Netflix’s Bombay Begums is much in the news now for its depiction of the flawed, imperfect portrayal of women who have made mistakes, have been violated, have fallen apart, and yet have succeeded in gathering their pieces back together in a man’s world. The realistic characters of the protagonists make them relatable because they are just like us- falling for temptations, giving into desires, and yet owning up their mistakes and standing tall and these are the naaris we need to see more of- sanskaari or not.
Here are 6 times the Bombay Begums owned up and refused to give in
1. When Ayesha finally gathers the courage to stand up against her sexual abuse, even after she admitted earlier that it was consensual.
There is no right or wrong way to report abuse. We may take time to process what has happened and when we can we should be able to change our narrative if that is the right thing to do.
2. When the board asks Rani to quit because her affair leaks.
Rani refuses to give in to the board’s request to quit on the basis of rumours. She is able to differentiate her personal and professional life and even though she may have made a mistake she won’t let that overshadow her professional course.
3. When Fatima realizes she made a mistake judging Deepak’s character and had victim-blamed Ayesha.
Once Fatima realized that what she did was wrong and had failed all along to see the man that Deepak was, she did not hesitate to accept that she was wrong and right her mistakes to get Ayesha justice. And so does Rani.
4. When Lily witnesses Ayesha’s molestation in the car and speaks up for her.
Initially Lily is the one who informs Rani about the car abuse situation between Ayesha and Deepak and urges Ayesha to stand up for what is right. When Ayesha lies saying it was consensual, she tells her that being a prostitute she can identify what is consensual and what is not.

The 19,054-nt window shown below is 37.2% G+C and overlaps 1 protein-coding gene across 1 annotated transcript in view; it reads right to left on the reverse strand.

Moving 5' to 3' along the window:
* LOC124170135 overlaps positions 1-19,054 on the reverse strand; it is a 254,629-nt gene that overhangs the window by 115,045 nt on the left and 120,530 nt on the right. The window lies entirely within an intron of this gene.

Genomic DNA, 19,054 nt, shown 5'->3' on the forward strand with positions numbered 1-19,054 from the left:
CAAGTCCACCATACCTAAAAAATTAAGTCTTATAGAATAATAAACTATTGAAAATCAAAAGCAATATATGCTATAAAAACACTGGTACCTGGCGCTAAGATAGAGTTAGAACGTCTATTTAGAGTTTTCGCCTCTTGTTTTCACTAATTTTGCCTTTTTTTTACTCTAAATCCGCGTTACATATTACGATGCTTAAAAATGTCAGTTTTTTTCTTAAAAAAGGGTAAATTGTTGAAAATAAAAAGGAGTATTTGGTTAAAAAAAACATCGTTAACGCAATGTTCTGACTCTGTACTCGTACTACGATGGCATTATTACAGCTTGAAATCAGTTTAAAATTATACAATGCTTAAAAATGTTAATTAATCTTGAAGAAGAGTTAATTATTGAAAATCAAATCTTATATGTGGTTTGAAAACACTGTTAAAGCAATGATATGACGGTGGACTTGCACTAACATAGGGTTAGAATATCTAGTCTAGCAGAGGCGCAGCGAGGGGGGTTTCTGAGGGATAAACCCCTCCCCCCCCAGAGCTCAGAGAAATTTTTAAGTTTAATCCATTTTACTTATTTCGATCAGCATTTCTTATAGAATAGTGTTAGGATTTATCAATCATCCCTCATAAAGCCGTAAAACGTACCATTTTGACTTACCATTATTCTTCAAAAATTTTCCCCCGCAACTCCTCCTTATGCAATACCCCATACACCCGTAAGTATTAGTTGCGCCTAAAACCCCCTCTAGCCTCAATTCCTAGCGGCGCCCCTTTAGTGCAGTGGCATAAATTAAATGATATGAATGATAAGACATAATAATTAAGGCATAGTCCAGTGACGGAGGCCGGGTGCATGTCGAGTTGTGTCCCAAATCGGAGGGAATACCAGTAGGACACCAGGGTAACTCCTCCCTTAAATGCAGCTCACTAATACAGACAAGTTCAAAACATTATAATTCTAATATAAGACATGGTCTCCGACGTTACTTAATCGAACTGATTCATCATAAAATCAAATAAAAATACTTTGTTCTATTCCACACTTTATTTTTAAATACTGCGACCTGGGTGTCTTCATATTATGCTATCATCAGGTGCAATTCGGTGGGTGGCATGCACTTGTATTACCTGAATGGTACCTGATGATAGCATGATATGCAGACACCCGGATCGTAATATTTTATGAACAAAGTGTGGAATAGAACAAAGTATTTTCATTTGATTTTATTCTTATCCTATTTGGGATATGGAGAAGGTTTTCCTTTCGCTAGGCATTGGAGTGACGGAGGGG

5. When Rani tells her stepdaughter Shai about her sexual abuse.
Even though Rani is not accepted as a mother by her stepdaughter, she doesn’t stop trying. Instead she becomes vulnerable and opens up to her about the sexual abuse she suffered at the beginning of her career, telling Shia that it’s never worth it to let men own any aspect of their life at any point.
6. When Fatima confronts her husband’s team at work.
Fatima shows how she does not let her relationship with her husband come in the way when she has to reprimand him and his team for forgoing a deadline. Whatever equation she may share with her husband at home and whatever insecurities they may have with each other, Once she is in her seat, all she knows is to do her job and do it right.
Bombay Begums may not have been perfect and is also flawed in many ways but we have to give it to them for showing real, vulnerable characters bearing open their fears, insecurities. It also has opened up conversations about menstruation, menopause, miscarriages, sexual abuse and unconventional marriage depiction.